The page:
Iran: Western plot to blame for computer worm at nuclear plant
In strongest remarks since worm found, Iranian foreign ministry Ramin Mehmanparast declares plot will not make Iran 'give up or stop' its nuclear activities.
Iran claimed Tuesday that a computer worm found on the laptops of several employees at the country's nuclear power plant was part of a covert Western plot to derail the Islamic Republic's atomic program.
Iranian foreign ministry Ramin Mehmanparast declared that the plot would not make Iran "give up or stop" its nuclear activities, which the U.S. and its allies fear are geared toward making atomic weapons. Iran denies those charges.
Mehmanparast's remarks on Tuesday were the strongest yet on Tehran's suspicions over the worm.
The malicious computer code, designed to take over industrial sites such as the Bushehr nuclear power plant, has also emerged in India, Indonesia and the U.S.
Iran said the Stuxnet worm infected personal computers of Bushehr employees but not the plant's main systems.
A senior Iranian official was quoted as saying on Monday that a small leak in a pool near the reactor caused a delay in starting up Iran's first nuclear power plant but it has now been fixed.
Ali Akbar Salehi, head of Iran's Atomic Energy Organization, also said the delay had nothing to do with the global Stuxnet computer virus believed mainly to have affected Iran.
Last week, Iranian officials said Stuxnet had hit staff computers at Bushehr, a symbol of Iran's growing geopolitical sway and rejection of international efforts to curb its nuclear activity. But the virus had not affected major systems there, they said.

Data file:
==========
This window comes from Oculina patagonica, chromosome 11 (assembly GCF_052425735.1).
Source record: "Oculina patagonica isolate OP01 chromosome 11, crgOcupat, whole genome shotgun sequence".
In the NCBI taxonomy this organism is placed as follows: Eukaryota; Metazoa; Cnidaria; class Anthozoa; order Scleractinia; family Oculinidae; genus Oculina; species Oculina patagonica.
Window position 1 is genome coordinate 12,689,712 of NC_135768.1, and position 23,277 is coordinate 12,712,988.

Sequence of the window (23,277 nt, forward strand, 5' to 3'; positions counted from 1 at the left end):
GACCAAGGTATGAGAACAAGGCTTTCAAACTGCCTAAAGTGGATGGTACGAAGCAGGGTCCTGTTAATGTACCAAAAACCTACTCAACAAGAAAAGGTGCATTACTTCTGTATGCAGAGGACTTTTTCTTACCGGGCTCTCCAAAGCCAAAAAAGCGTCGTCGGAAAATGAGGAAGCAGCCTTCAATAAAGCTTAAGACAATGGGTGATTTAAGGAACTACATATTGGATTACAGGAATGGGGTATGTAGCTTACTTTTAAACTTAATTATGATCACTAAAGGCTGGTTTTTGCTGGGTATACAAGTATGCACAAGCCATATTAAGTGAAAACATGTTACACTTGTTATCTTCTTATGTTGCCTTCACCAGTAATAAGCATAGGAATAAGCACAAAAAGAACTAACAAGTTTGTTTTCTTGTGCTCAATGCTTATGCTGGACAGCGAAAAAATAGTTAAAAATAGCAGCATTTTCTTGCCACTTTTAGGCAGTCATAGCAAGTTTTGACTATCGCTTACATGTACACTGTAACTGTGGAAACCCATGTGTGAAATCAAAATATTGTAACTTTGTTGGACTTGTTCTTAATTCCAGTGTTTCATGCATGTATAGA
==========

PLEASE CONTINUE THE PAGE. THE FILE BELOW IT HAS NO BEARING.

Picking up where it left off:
Security experts say the release of Stuxnet may have been a state-backed attack on Iran's nuclear program, most likely originating in the United States or Israel, which accuse the country of seeking to develop atomic bombs. Iran denies this.
When Iran began loading fuel into Bushehr in August, officials said it would take two to three months for the plant to start producing electricity and that it would generate 1,000 megawatts, about 2.5 percent of the country's power usage.
But Salehi said last week the fuel would soon be transferred to the core of the reactor and the plant would begin supplying energy in 2011, signalling a delay in its start-up.
He gave further details on Monday, saying "a small leak was observed in a pool next to the reactor and was curbed," the official IRNA news agency reported.
Salehi added: "This leak caused the activities to be delayed for a few days. The leak has been fixed and the core of the reactor is working properly."
Mark Fitzpatrick, at the International Institute for Strategic Studies, said Salehi might have been referring to a pool for receiving spent fuel rods from the reactor.
He said this did not sound "very serious" but suggested that Iran may be downplaying any problems at the plant.
"Typically Iran exaggerates everything about their nuclear program in a positive way," Fitzpatrick said. "It could be more serious trouble than he has stated."
Iran's program includes uranium enrichment - separate from Bushehr - that Western leaders suspect is geared towards developing atomic bombs. Iran says it is refining uranium only for a future network of nuclear power plants.
Diplomats and security sources say Western governments and Israel view sabotage as one way of slowing Iran's nuclear work